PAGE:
Mulji Jetha Fountain, Bombay, an Indo-Saracenic monument designed by architect Frederick William Stevens (1847-1900) in collaboration with John Griffiths (1837-1918), the long-time principal of the JJ (Sir Jamsetjee Jeejeebhoy) School of Art, Mumbai. Griffiths is credited with the sculptural designs. Erected in 1894, this familiar landmark has red Aberdeen granite pillars supporting its dome, and is of three tiers, reaching forty feet. it is carved with a profusion of Indian motifs and animal heads. It stands at the Mint Road junction, Mumbai.

Closer view of the carvings: elephant heads can be seen here above the drinking area (the one on the right with a broken trunk), and the water-spouts themselves are in the shape of animal heads.

The fountain is a memorial to Dharamsi Mulji, the only son Ratansi (or Ruttonsee) Mulji, a self-made and philanthropic cotton-merchant. A Times of India report has quoted Ratansi's great-great-grandson as saying, "Dharamsi was fond of books and wanted to go to England to study but he died due to either plague or TB in 1889." Hence the unusual and poignant statue of a lad simply standing, eternally absorbed in a book, in the midst of the teeming city.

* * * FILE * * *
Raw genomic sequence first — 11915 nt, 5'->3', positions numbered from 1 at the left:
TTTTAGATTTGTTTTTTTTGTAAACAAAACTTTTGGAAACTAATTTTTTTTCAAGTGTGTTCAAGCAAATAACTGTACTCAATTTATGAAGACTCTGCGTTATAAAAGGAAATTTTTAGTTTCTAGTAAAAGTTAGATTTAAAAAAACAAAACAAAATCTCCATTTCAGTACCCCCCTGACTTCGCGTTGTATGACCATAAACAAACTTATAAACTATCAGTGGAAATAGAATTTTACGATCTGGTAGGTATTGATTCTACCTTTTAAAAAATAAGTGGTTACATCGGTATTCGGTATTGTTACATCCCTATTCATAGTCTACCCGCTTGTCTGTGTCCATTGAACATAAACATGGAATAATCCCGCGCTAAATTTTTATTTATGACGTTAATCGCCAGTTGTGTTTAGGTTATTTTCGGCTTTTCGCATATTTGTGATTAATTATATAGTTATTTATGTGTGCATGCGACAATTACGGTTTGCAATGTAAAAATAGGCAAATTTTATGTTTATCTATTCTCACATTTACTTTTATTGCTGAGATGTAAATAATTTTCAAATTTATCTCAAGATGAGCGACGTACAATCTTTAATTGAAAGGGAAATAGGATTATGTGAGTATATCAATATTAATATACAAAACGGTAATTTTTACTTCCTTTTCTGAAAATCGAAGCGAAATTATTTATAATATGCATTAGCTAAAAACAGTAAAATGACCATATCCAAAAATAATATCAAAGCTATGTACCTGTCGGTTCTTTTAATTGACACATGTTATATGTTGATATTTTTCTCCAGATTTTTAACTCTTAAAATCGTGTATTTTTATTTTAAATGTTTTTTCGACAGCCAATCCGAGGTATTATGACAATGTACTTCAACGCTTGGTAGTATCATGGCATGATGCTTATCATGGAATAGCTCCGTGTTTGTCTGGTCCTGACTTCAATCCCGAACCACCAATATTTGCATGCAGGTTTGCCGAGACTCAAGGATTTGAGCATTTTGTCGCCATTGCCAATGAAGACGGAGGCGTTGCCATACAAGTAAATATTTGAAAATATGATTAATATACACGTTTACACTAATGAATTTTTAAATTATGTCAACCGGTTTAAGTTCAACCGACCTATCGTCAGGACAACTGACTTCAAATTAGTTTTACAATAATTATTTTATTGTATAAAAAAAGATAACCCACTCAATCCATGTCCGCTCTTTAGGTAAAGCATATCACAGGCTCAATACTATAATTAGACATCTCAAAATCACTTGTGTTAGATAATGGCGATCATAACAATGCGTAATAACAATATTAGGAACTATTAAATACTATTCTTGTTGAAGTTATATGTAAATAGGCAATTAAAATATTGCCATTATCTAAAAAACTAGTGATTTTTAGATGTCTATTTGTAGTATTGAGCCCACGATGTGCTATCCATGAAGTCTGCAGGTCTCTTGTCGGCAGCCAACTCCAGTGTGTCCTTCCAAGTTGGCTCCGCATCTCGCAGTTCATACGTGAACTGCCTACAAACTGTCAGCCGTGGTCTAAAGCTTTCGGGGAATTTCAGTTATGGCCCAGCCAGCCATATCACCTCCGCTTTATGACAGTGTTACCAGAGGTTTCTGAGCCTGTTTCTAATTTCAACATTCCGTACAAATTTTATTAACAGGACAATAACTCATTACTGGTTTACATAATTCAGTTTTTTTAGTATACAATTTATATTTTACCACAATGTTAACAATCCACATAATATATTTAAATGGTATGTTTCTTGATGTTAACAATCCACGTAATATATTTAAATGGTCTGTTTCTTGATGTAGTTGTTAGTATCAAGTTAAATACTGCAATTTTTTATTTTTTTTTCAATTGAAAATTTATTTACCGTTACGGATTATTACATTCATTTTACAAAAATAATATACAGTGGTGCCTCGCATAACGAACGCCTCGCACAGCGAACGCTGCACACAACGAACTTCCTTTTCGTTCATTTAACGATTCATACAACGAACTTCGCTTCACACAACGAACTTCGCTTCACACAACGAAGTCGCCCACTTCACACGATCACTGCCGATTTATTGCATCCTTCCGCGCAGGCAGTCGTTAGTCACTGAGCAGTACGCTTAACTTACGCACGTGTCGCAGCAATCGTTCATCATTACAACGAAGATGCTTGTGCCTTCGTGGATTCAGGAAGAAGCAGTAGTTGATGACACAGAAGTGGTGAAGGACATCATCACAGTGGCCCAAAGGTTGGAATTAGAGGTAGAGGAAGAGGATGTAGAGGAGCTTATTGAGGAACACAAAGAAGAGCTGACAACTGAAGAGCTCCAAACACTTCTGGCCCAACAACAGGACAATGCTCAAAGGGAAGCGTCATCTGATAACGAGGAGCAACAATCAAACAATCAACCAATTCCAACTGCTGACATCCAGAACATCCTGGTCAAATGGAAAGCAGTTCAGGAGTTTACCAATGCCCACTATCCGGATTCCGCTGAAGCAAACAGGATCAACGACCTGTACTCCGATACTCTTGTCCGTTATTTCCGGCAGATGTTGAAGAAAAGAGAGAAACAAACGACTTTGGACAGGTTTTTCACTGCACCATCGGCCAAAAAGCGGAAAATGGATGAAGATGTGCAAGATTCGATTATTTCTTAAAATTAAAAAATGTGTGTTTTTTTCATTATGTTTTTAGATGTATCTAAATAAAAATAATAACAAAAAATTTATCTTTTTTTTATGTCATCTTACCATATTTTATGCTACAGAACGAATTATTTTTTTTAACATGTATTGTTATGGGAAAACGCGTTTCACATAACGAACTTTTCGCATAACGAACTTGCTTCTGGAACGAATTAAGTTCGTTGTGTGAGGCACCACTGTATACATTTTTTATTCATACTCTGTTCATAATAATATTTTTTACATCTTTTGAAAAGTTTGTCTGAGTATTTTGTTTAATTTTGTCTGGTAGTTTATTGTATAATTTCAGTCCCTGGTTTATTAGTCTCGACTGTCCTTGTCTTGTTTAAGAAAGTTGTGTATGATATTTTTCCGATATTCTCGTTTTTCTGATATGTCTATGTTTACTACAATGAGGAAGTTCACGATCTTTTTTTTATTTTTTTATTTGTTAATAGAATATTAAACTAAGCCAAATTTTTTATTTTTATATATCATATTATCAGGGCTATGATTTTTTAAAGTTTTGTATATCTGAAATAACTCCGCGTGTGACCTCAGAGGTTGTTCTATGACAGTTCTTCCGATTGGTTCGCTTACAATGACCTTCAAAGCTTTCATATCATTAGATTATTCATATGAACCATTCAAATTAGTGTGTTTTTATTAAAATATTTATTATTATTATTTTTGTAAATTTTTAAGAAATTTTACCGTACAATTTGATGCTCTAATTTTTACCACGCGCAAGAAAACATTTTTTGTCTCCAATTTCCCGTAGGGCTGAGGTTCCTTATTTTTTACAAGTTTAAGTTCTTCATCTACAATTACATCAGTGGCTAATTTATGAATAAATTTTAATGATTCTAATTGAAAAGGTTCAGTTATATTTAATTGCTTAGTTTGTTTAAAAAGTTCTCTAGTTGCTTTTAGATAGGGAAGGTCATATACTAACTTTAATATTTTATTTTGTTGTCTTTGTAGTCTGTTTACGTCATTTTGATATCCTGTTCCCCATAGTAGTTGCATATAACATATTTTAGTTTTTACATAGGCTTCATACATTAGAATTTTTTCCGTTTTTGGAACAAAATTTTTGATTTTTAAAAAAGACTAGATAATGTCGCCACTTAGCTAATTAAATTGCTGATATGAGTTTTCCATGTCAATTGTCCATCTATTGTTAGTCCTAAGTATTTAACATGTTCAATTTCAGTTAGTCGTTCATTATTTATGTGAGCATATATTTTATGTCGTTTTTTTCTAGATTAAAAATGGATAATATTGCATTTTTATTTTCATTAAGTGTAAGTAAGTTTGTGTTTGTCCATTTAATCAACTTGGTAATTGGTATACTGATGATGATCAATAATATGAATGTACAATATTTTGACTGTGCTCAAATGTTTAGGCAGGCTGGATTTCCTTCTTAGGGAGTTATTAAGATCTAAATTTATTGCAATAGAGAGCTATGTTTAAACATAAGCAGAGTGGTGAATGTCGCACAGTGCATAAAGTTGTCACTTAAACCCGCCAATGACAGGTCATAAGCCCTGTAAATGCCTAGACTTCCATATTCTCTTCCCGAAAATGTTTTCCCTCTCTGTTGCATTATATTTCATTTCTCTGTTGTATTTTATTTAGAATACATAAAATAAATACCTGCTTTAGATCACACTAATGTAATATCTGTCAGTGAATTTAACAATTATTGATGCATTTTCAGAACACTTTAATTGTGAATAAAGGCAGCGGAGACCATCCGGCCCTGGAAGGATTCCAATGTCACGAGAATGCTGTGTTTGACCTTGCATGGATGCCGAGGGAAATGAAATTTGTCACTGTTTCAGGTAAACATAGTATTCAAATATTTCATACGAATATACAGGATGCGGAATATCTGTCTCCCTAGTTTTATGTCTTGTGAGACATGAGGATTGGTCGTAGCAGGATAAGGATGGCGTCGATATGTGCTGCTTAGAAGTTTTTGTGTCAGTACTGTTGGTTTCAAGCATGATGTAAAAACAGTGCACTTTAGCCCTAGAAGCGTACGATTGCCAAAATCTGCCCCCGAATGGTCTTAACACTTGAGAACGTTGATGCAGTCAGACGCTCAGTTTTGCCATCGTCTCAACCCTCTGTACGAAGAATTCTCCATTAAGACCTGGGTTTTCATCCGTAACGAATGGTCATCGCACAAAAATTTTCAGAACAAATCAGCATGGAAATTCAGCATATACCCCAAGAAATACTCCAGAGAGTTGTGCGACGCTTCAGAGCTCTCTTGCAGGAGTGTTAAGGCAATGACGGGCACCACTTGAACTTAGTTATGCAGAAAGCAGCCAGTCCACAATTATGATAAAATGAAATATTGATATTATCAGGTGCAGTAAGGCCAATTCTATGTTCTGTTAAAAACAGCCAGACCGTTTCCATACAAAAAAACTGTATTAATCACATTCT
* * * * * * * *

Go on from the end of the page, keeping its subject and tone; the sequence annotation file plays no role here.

Photographs by Ramachandran Venkatesh, and text and formatting by Jacqueline Banerjee. You may use the images without prior permission for any scholarly or educational purpose as long as you (1) credit the photographer and (2) link your document to this URL in a web document or cite it in a print one. [Click on the images for larger pictures.]


Dwivedi, Sharada, and Rahul Mehrotra. Fort Walks. Mumbai: Eminence Designs, 1999.

London, Christopher. Bombay Gothic. Mumbai: India Book House, 2002.

Ram, Sharmila Ganesa. "Mumbai: A few fountain memorials spout new life." Times of India. 31 May 2015. Web. 1 July 2016.

Last modified 4 July 2016